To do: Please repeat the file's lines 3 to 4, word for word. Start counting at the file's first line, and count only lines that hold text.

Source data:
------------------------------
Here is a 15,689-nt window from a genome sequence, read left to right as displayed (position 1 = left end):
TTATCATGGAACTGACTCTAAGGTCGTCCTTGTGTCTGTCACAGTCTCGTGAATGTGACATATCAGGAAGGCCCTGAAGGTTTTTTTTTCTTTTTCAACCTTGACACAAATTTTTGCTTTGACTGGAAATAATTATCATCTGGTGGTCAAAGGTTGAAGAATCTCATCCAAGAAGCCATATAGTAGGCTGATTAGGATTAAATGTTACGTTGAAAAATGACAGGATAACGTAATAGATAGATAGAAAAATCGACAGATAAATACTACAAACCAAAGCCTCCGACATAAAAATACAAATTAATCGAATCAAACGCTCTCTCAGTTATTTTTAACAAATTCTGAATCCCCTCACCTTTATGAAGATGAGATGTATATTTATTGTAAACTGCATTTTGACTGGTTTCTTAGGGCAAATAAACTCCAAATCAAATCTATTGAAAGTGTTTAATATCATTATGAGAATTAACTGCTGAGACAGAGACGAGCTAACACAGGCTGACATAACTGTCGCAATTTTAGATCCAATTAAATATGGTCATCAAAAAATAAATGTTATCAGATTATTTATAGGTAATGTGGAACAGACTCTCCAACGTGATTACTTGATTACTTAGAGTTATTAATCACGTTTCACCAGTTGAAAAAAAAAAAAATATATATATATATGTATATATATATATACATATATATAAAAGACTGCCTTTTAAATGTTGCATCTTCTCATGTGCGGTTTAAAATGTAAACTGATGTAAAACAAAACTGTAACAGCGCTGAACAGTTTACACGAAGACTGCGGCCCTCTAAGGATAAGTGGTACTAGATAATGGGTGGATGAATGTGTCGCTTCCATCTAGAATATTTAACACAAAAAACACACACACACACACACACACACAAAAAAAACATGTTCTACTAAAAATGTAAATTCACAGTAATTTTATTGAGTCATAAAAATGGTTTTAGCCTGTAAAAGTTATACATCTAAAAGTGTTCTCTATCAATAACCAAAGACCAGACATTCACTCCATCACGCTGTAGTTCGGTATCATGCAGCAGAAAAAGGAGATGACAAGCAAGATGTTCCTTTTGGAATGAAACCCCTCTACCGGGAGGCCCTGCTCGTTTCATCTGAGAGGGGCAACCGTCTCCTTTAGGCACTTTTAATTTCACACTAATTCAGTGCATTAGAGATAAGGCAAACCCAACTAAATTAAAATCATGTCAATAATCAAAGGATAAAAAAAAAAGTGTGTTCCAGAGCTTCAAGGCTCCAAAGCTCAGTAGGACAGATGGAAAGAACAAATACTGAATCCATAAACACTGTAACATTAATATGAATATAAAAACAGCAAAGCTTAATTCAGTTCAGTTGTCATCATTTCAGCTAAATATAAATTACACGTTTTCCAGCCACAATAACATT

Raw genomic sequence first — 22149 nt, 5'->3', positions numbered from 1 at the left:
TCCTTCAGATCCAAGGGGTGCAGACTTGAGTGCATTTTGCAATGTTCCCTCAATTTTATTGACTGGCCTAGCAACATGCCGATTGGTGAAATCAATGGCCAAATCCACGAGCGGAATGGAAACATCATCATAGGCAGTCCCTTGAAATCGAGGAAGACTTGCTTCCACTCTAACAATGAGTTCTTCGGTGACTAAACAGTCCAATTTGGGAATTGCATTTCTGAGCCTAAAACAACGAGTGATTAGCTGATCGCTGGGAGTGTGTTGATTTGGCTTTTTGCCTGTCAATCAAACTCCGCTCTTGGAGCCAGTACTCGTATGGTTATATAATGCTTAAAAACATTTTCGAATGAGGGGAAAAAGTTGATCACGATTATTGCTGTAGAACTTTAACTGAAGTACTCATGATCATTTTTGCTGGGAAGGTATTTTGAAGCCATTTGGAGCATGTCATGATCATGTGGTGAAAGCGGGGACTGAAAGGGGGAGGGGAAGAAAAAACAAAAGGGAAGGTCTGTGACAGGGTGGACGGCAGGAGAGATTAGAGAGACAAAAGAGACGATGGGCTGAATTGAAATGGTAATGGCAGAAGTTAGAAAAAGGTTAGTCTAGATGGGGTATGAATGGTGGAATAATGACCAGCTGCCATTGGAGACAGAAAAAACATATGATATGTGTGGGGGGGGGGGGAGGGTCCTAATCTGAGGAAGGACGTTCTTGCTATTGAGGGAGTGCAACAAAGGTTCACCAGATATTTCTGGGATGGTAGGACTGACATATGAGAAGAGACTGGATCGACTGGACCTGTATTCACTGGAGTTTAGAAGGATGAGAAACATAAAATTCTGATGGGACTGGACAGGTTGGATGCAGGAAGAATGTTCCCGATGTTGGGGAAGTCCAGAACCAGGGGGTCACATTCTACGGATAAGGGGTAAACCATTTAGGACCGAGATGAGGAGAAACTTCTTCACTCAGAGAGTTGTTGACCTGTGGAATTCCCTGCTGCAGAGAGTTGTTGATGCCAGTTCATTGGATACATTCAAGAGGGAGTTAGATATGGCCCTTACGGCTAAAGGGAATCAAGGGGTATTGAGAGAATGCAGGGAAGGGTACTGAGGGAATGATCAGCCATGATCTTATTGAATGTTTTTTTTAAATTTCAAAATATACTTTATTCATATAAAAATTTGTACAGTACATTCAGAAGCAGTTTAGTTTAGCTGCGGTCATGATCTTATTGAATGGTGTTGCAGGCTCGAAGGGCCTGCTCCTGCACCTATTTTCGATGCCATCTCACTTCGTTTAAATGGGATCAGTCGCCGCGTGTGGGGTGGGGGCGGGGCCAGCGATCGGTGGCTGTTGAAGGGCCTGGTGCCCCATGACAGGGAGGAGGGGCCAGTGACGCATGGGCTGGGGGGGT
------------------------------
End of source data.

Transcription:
Raw genomic sequence first — 22149 nt, 5'->3', positions numbered from 1 at the left:
TCCTTCAGATCCAAGGGGTGCAGACTTGAGTGCATTTTGCAATGTTCCCTCAATTTTATTGACTGGCCTAGCAACATGCCGATTGGTGAAATCAATGGCCAAATCCACGAGCGGAATGGAAACATCATCATAGGCAGTCCCTTGAAATCGAGGAAGACTTGCTTCCACTCTAACAATGAGTTCTTCGGTGACTAAACAGTCCAATTTGGGAATTGCATTTCTGAGCCTAAAACAACGAGTGATTAGCTGATCGCTGGGAGTGTGTTGATTTGGCTTTTTGCCTGTCAATCAAACTCCGCTCTTGGAGCCAGTACTCGTATGGTTATATAATGCTTAAAAACATTTTCGAATGAGGGGAAAAAGTTGATCACGATTATTGCTGTAGAACTTTAACTGAAGTACTCATGATCATTTTTGCTGGGAAGGTATTTTGAAGCCATTTGGAGCATGTCATGATCATGTGGTGAAAGCGGGGACTGAAAGGGGGAGGGGAAGAAAAAACAAAAGGGAAGGTCTGTGACAGGGTGGACGGCAGGAGAGATTAGAGAGACAAAAGAGACGATGGGCTGAATTGAAATGGTAATGGCAGAAGTTAGAAAAAGGTTAGTCTAGATGGGGTATGAATGGTGGAATAATGACCAGCTGCCATTGGAGACAGAAAAAACATATGATATGTGTGGGGGGGGGGGGAGGGTCCTAATCTGAGGAAGGACGTTCTTGCTATTGAGGGAGTGCAACAAAGGTTCACCAGATATTTCTGGGATGGTAGGACTGACATATGAGAAGAGACTGGATCGACTGGACCTGTATTCACTGGAGTTTAGAAGGATGAGAAACATAAAATTCTGATGGGACTGGACAGGTTGGATGCAGGAAGAATGTTCCCGATGTTGGGGAAGTCCAGAACCAGGGGGTCACATTCTACGGATAAGGGGTAAACCATTTAGGACCGAGATGAGGAGAAACTTCTTCACTCAGAGAGTTGTTGACCTGTGGAATTCCCTGCTGCAGAGAGTTGTTGATGCCAGTTCATTGGATACATTCAAGAGGGAGTTAGATATGGCCCTTACGGCTAAAGGGAATCAAGGGGTATTGAGAGAATGCAGGGAAGGGTACTGAGGGAATGATCAGCCATGATCTTATTGAATGTTTTTTTTAAATTTCAAAATATACTTTATTCATATAAAAATTTGTACAGTACATTCAGAAGCAGTTTAGTTTAGCTGCGGTCATGATCTTATTGAATGGTGTTGCAGGCTCGAAGGGCCTGCTCCTGCACCTATTTTCGATGCCATCTCACTTCGTTTAAATGGGATCAGTCGCCGCGTGTGGGGTGGGGGCGGGGCCAGCGATCGGTGGCTGTTGAAGGGCCTGGTGCCCCATGACAGGGAGGAGGGGCCAGTGACGCATGGGCTGGGGGGGT